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Playing Pokemon Go? Head to Oswego Museum

Jul 11, 2016 10:39AM ● Published by Steven Jack

Oswego’s 166 year-old Little White School Museum and its grounds, Heritage Park, have now entered the computerized virtual world of the newest of the wildly popular Pokémon games.

Pokémon GO, the new augmented-reality game developed by Niantic for iOS (Apple) and Android devices was released this month. It allows players--called Pokémon Trainers—to capture, train, and trade virtual Pokémon who appear throughout the real world on their portable devices.

After logging into the app for the first time, players create an avatar, which is then displayed at the players’ current locations along with a map of the players’ immediate surroundings. Features on the map may include a number of Pokéstops and Pokémon gyms, which are typically located at popular meeting places, such as memorials, places of worship, parks, and tourist attractions. Among local Pokéstops is the Little White School Museum, which includes three Pokémon GO hotspots.

Players have to walk around in the real world in order to move their avatar in the game. Different wild Pokémon live in different areas of the world; for example, water-type Pokémon are found near water.

The object of the game is to capture wild Pokémon by using a portable digital device to throw a virtual pokéball skillfully enough to hit a target wild character. Each successful capture earns points for the Trainer, who can then train the wild Pokémon to earn more points.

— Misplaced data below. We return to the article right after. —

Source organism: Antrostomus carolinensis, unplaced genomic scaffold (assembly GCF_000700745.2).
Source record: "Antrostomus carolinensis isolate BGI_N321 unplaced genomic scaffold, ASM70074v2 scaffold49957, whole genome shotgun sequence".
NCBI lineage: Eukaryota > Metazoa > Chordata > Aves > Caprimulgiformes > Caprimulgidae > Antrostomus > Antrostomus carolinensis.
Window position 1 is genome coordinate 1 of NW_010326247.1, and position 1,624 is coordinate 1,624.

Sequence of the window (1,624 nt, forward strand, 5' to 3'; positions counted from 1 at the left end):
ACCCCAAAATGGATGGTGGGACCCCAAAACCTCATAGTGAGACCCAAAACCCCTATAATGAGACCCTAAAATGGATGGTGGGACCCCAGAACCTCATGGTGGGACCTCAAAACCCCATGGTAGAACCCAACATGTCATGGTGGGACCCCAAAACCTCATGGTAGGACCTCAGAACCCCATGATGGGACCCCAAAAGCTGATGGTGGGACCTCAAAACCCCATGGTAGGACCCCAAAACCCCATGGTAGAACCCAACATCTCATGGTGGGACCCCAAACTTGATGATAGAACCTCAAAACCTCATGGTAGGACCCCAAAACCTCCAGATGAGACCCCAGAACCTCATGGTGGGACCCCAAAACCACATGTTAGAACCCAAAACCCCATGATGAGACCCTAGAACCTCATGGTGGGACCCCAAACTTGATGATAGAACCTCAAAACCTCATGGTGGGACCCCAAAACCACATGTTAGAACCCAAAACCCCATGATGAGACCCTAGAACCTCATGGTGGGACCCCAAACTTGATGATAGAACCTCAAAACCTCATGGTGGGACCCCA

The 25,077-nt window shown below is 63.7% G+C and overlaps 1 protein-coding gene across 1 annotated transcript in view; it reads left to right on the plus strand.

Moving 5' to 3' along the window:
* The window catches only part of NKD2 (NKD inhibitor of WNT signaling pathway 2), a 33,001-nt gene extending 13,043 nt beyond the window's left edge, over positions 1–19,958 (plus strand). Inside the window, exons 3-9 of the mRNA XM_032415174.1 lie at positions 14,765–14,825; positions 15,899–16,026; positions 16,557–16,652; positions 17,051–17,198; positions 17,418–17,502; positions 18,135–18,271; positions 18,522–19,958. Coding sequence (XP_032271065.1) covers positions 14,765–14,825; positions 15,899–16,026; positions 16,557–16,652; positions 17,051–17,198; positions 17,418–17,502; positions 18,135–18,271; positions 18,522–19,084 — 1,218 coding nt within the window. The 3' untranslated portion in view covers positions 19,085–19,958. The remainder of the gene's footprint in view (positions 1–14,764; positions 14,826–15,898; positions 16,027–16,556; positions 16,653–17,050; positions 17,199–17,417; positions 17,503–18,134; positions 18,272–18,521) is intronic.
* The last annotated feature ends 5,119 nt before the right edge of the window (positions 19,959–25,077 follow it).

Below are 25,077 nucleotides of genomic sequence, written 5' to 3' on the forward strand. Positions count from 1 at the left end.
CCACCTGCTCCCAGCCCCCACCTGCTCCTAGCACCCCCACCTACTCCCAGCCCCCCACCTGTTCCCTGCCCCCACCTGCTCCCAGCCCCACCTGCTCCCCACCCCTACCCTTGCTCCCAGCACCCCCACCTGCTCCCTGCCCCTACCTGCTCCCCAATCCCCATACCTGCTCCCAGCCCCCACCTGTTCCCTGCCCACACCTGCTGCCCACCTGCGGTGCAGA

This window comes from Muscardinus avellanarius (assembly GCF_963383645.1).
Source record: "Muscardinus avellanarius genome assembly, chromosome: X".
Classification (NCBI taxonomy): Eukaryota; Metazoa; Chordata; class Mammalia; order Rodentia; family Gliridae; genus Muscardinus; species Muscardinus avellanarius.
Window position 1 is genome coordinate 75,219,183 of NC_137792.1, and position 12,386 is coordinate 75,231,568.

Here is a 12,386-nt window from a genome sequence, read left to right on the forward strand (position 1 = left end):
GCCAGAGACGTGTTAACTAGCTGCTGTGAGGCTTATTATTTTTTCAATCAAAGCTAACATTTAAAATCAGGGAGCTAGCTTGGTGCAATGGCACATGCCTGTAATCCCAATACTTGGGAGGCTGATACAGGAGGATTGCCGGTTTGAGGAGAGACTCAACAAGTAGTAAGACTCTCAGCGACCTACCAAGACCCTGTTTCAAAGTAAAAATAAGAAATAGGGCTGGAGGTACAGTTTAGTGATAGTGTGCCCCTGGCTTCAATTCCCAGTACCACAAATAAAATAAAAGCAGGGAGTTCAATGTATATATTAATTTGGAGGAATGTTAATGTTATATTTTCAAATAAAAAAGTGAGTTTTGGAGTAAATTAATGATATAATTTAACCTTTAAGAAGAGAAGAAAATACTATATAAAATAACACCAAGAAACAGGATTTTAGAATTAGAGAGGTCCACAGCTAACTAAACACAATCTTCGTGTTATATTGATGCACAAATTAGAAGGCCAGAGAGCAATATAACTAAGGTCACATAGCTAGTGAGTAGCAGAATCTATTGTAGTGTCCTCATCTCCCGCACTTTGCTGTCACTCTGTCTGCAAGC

The three Little White School Museum hotspot locations are Heritage Park (the museum grounds), inside the museum itself, and the Heritage Perennial Garden, which borders Heritage Park to the east.

Each location grants special bonus items to Pokémon Trainers, while the outdoor landmarks offer places to catch Bug, Grass, and Air type wild Pokémon. Players are encouraged to tour the museum to find out what kind of wild Pokémon may lurking in it.

Parents should note the game is free to download and play, although it does encourage a variety of in-app purchases.

“We hope to see Pokemon Trainers out and about our grounds taking advantage of all the great opportunities to add to their collection and local history knowledge,” said museum assistant Jenny Martis.

The museum is located at 72 Polk Street (Jackson at Polk) in Oswego. Regular hours are 9 a.m. to 4 p.m. Monday through Saturday and noon to 4 p.m. Sunday. For more information, call 630-554-2999 or send an email to


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